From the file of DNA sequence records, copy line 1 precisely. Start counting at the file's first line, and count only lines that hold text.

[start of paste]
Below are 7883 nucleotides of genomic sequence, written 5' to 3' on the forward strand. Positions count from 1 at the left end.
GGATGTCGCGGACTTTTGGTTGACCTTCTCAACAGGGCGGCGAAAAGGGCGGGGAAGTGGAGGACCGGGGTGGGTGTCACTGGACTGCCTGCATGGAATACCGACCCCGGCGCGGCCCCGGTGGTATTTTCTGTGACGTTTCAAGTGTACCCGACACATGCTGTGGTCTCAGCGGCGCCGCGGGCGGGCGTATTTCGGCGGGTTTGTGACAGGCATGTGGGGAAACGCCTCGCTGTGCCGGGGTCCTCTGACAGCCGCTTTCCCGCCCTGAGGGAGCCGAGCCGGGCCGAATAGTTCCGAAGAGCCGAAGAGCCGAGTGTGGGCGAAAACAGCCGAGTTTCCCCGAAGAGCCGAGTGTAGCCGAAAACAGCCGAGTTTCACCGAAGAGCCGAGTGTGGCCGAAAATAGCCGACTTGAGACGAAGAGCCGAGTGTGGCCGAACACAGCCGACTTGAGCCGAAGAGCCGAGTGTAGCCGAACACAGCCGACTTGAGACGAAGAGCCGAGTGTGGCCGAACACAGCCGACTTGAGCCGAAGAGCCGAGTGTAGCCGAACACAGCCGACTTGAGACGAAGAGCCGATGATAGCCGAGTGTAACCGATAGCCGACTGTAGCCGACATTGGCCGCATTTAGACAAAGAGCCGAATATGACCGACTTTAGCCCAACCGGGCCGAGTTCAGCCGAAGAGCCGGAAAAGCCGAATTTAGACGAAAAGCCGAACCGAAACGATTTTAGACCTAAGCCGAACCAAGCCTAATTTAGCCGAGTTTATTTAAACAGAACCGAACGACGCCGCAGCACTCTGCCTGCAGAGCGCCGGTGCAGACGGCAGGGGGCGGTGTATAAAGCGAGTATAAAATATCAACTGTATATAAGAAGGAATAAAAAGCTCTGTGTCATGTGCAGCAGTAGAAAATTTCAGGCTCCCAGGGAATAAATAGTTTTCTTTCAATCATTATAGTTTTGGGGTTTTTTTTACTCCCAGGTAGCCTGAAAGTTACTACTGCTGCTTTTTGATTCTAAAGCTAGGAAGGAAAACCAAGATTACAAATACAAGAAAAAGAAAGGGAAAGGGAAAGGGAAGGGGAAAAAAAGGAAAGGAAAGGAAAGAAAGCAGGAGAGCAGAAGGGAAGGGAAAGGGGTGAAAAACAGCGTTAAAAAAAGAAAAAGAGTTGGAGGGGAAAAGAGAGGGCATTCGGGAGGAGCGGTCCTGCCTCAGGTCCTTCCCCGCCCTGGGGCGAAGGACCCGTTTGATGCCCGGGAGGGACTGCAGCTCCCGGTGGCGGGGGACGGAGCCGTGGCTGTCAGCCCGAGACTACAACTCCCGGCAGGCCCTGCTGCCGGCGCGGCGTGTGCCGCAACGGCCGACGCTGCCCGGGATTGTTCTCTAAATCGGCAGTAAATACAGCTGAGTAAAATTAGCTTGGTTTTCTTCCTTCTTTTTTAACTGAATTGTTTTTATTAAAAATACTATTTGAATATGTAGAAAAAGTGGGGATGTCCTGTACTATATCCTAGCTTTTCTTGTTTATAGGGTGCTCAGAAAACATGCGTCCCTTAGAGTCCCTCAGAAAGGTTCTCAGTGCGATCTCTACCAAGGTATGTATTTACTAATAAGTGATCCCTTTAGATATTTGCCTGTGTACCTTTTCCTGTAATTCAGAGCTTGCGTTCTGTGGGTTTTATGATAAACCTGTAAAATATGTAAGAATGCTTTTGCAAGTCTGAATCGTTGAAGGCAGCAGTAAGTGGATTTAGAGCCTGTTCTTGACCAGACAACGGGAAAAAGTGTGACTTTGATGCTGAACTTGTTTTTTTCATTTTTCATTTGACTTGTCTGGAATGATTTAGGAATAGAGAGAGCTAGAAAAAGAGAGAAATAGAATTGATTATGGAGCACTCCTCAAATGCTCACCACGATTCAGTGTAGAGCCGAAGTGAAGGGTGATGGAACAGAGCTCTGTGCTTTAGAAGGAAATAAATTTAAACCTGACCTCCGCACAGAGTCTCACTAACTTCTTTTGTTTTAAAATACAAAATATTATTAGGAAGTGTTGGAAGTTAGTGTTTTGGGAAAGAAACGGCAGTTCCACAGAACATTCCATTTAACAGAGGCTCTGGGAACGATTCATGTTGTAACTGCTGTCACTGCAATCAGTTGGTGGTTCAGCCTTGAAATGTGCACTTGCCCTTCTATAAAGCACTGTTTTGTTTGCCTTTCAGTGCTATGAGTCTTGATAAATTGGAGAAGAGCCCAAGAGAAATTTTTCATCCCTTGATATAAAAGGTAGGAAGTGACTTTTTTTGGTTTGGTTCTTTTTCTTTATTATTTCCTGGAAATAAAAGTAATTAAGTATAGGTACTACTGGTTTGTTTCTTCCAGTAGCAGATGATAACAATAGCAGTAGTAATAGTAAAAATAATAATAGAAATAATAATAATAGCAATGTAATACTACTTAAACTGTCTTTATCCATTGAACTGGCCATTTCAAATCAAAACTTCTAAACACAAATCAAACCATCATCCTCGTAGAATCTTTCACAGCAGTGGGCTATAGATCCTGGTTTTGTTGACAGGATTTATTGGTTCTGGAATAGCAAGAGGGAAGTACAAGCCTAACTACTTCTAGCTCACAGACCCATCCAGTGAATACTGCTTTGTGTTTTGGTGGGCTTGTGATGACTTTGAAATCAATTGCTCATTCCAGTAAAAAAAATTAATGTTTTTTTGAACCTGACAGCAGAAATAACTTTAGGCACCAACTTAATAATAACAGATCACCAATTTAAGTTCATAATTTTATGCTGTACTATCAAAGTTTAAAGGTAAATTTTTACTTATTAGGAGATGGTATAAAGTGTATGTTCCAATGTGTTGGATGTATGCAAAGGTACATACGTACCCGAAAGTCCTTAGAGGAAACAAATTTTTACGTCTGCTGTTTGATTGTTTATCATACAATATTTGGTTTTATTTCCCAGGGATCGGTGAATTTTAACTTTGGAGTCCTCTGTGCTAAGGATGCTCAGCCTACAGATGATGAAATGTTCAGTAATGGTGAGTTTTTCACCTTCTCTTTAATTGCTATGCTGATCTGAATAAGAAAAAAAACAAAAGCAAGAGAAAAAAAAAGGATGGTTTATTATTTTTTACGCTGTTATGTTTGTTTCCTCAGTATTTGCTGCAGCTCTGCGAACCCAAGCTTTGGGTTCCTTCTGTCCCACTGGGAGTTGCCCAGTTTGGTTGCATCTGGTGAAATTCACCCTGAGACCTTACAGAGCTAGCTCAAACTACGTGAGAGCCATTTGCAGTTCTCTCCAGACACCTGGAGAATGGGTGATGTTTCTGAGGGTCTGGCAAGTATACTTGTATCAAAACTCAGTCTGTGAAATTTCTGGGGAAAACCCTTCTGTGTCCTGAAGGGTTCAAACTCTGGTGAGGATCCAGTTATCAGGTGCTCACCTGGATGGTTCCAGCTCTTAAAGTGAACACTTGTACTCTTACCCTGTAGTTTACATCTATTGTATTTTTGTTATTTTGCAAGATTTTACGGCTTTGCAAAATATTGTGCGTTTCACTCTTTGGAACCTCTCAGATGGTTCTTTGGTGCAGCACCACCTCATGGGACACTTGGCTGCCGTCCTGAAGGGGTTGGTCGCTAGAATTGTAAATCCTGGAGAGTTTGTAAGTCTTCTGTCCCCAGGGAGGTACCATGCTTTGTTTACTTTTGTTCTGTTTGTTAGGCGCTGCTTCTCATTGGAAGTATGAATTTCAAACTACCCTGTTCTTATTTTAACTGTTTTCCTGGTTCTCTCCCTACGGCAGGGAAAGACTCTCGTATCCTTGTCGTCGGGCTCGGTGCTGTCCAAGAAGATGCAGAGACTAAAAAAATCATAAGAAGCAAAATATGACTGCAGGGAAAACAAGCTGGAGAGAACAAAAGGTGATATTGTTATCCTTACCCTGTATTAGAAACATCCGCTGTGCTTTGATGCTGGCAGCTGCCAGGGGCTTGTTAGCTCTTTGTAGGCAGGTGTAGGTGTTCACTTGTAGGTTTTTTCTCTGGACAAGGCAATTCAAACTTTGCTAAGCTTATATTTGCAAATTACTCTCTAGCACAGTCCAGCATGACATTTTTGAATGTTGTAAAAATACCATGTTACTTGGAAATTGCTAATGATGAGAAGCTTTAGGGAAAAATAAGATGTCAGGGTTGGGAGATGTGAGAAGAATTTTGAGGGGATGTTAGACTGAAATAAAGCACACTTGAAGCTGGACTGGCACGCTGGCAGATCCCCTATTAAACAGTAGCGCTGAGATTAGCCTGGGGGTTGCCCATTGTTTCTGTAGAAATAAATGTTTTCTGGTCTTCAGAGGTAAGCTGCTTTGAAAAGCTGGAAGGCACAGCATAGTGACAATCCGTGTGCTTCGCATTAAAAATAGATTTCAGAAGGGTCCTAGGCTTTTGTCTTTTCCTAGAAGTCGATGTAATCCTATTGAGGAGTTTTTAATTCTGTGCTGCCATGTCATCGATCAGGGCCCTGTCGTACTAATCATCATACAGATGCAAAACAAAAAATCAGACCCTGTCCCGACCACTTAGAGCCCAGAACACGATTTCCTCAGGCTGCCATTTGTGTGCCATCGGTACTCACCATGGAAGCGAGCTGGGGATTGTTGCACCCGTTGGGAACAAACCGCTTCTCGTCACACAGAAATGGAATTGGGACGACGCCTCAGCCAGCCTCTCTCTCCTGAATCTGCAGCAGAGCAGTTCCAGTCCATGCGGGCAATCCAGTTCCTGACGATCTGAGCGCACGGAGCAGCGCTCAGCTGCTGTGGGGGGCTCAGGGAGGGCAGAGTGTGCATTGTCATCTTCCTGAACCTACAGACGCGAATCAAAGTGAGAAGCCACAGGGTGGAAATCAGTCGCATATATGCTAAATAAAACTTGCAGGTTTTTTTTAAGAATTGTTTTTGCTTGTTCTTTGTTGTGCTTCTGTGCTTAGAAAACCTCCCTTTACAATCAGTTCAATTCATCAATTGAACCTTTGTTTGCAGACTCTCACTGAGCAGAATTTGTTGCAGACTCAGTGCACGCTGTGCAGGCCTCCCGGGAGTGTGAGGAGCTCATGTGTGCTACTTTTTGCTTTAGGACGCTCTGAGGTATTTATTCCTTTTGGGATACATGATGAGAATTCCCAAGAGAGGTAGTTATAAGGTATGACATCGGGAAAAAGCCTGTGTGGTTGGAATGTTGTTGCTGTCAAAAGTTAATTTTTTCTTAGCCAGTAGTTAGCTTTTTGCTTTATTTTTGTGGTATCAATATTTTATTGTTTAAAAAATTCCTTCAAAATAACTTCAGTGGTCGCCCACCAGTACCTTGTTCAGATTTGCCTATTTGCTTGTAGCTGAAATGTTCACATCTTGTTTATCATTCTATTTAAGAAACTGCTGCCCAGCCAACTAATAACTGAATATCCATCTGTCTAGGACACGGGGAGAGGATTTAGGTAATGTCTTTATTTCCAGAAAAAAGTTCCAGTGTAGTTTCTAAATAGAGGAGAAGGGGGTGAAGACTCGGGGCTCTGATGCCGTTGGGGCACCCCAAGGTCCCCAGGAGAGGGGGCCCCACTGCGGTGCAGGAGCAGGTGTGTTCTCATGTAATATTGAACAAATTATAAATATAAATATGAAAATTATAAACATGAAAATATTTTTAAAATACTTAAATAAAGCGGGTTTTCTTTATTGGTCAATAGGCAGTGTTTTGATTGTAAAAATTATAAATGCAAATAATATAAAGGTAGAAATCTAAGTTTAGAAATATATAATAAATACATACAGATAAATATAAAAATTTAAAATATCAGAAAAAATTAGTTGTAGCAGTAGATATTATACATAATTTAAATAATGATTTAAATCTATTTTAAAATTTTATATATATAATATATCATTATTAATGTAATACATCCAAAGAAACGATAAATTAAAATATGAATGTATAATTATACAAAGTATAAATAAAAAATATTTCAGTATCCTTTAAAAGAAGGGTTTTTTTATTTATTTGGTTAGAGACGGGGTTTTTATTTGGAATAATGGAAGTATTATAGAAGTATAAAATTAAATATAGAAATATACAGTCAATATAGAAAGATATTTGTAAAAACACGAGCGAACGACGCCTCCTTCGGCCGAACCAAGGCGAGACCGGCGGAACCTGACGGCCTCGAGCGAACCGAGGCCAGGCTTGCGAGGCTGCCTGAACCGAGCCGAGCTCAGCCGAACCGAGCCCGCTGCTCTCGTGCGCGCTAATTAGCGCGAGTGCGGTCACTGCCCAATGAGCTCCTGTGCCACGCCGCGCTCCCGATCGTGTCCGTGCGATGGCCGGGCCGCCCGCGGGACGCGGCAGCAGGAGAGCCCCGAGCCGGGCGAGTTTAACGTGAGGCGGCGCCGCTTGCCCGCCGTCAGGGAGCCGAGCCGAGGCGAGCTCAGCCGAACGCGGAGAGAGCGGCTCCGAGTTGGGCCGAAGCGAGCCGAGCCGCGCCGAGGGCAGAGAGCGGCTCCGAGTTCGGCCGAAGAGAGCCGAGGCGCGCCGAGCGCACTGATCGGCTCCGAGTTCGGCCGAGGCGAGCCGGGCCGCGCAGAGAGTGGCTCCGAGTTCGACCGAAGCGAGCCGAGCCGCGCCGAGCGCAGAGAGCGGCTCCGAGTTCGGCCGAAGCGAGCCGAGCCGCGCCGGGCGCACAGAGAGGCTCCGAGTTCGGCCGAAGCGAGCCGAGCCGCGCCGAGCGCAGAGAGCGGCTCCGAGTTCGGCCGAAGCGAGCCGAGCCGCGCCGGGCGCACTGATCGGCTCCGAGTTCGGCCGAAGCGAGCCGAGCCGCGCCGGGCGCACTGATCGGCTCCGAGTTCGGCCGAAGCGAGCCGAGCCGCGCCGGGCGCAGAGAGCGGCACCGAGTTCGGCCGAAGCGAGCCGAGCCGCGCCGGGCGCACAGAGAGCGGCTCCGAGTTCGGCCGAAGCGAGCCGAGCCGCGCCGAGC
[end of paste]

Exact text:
Below are 7883 nucleotides of genomic sequence, written 5' to 3' on the forward strand. Positions count from 1 at the left end.